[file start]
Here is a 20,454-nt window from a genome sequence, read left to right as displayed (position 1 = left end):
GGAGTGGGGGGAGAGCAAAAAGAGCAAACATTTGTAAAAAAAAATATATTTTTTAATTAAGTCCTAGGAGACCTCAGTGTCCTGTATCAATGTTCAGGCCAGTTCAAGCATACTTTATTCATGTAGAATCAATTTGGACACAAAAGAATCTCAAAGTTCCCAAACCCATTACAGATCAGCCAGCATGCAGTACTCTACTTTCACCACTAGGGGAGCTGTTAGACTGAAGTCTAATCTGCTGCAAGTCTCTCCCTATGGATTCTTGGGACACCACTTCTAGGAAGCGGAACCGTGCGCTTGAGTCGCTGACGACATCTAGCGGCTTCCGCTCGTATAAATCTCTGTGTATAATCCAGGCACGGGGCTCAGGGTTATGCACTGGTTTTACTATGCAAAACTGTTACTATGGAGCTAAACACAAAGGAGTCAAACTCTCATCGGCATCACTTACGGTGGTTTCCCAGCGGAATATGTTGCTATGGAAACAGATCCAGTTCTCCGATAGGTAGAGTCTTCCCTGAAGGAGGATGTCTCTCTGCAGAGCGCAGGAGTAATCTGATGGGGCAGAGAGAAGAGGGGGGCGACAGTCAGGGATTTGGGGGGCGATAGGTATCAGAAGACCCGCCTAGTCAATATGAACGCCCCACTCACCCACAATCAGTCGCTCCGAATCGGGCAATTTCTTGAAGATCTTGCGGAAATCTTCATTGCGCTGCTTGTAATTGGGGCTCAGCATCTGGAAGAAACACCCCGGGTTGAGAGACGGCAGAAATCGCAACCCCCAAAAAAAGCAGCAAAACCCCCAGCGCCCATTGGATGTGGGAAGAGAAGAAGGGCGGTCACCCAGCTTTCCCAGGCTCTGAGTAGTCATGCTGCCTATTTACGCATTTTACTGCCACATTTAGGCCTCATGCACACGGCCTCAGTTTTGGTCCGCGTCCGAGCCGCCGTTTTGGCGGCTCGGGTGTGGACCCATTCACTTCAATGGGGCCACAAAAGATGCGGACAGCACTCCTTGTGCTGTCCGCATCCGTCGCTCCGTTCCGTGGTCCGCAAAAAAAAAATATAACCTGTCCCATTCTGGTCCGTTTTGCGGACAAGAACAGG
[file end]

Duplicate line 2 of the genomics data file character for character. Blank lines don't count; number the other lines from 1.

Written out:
GGAGTGGGGGGAGAGCAAAAAGAGCAAACATTTGTAAAAAAAAATATATTTTTTAATTAAGTCCTAGGAGACCTCAGTGTCCTGTATCAATGTTCAGGCCAGTTCAAGCATACTTTATTCATGTAGAATCAATTTGGACACAAAAGAATCTCAAAGTTCCCAAACCCATTACAGATCAGCCAGCATGCAGTACTCTACTTTCACCACTAGGGGAGCTGTTAGACTGAAGTCTAATCTGCTGCAAGTCTCTCCCTATGGATTCTTGGGACACCACTTCTAGGAAGCGGAACCGTGCGCTTGAGTCGCTGACGACATCTAGCGGCTTCCGCTCGTATAAATCTCTGTGTATAATCCAGGCACGGGGCTCAGGGTTATGCACTGGTTTTACTATGCAAAACTGTTACTATGGAGCTAAACACAAAGGAGTCAAACTCTCATCGGCATCACTTACGGTGGTTTCCCAGCGGAATATGTTGCTATGGAAACAGATCCAGTTCTCCGATAGGTAGAGTCTTCCCTGAAGGAGGATGTCTCTCTGCAGAGCGCAGGAGTAATCTGATGGGGCAGAGAGAAGAGGGGGGCGACAGTCAGGGATTTGGGGGGCGATAGGTATCAGAAGACCCGCCTAGTCAATATGAACGCCCCACTCACCCACAATCAGTCGCTCCGAATCGGGCAATTTCTTGAAGATCTTGCGGAAATCTTCATTGCGCTGCTTGTAATTGGGGCTCAGCATCTGGAAGAAACACCCCGGGTTGAGAGACGGCAGAAATCGCAACCCCCAAAAAAAGCAGCAAAACCCCCAGCGCCCATTGGATGTGGGAAGAGAAGAAGGGCGGTCACCCAGCTTTCCCAGGCTCTGAGTAGTCATGCTGCCTATTTACGCATTTTACTGCCACATTTAGGCCTCATGCACACGGCCTCAGTTTTGGTCCGCGTCCGAGCCGCCGTTTTGGCGGCTCGGGTGTGGACCCATTCACTTCAATGGGGCCACAAAAGATGCGGACAGCACTCCTTGTGCTGTCCGCATCCGTCGCTCCGTTCCGTGGTCCGCAAAAAAAAAATATAACCTGTCCCATTCTGGTCCGTTTTGCGGACAAGAACAGG